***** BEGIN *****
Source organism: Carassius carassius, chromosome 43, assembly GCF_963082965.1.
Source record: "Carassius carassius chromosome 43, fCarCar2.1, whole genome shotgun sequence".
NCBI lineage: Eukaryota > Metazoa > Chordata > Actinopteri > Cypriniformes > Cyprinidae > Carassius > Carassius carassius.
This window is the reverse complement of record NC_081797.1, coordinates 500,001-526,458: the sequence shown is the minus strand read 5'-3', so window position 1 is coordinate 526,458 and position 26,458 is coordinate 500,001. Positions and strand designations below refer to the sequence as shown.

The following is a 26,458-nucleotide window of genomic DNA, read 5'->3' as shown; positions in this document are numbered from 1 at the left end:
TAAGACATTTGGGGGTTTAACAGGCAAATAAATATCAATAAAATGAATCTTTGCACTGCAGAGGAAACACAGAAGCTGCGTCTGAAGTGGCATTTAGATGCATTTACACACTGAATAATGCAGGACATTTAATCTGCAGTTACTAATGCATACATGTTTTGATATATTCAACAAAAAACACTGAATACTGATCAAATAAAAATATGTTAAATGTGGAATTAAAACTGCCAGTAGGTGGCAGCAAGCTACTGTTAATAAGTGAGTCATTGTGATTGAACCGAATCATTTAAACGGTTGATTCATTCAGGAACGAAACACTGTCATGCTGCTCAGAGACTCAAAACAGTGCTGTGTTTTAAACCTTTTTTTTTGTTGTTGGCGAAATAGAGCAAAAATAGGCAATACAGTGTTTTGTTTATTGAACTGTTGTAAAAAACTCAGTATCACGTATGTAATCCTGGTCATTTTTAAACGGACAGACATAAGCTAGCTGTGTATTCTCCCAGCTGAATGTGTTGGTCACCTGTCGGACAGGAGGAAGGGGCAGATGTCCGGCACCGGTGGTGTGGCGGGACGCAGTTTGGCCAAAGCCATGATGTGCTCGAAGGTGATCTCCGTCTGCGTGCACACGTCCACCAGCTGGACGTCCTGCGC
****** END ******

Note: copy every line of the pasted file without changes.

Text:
Source organism: Carassius carassius, chromosome 43, assembly GCF_963082965.1.
Source record: "Carassius carassius chromosome 43, fCarCar2.1, whole genome shotgun sequence".
NCBI lineage: Eukaryota > Metazoa > Chordata > Actinopteri > Cypriniformes > Cyprinidae > Carassius > Carassius carassius.
This window is the reverse complement of record NC_081797.1, coordinates 500,001-526,458: the sequence shown is the minus strand read 5'-3', so window position 1 is coordinate 526,458 and position 26,458 is coordinate 500,001. Positions and strand designations below refer to the sequence as shown.

The following is a 26,458-nucleotide window of genomic DNA, read 5'->3' as shown; positions in this document are numbered from 1 at the left end:
TAAGACATTTGGGGGTTTAACAGGCAAATAAATATCAATAAAATGAATCTTTGCACTGCAGAGGAAACACAGAAGCTGCGTCTGAAGTGGCATTTAGATGCATTTACACACTGAATAATGCAGGACATTTAATCTGCAGTTACTAATGCATACATGTTTTGATATATTCAACAAAAAACACTGAATACTGATCAAATAAAAATATGTTAAATGTGGAATTAAAACTGCCAGTAGGTGGCAGCAAGCTACTGTTAATAAGTGAGTCATTGTGATTGAACCGAATCATTTAAACGGTTGATTCATTCAGGAACGAAACACTGTCATGCTGCTCAGAGACTCAAAACAGTGCTGTGTTTTAAACCTTTTTTTTTGTTGTTGGCGAAATAGAGCAAAAATAGGCAATACAGTGTTTTGTTTATTGAACTGTTGTAAAAAACTCAGTATCACGTATGTAATCCTGGTCATTTTTAAACGGACAGACATAAGCTAGCTGTGTATTCTCCCAGCTGAATGTGTTGGTCACCTGTCGGACAGGAGGAAGGGGCAGATGTCCGGCACCGGTGGTGTGGCGGGACGCAGTTTGGCCAAAGCCATGATGTGCTCGAAGGTGATCTCCGTCTGCGTGCACACGTCCACCAGCTGGACGTCCTGCGC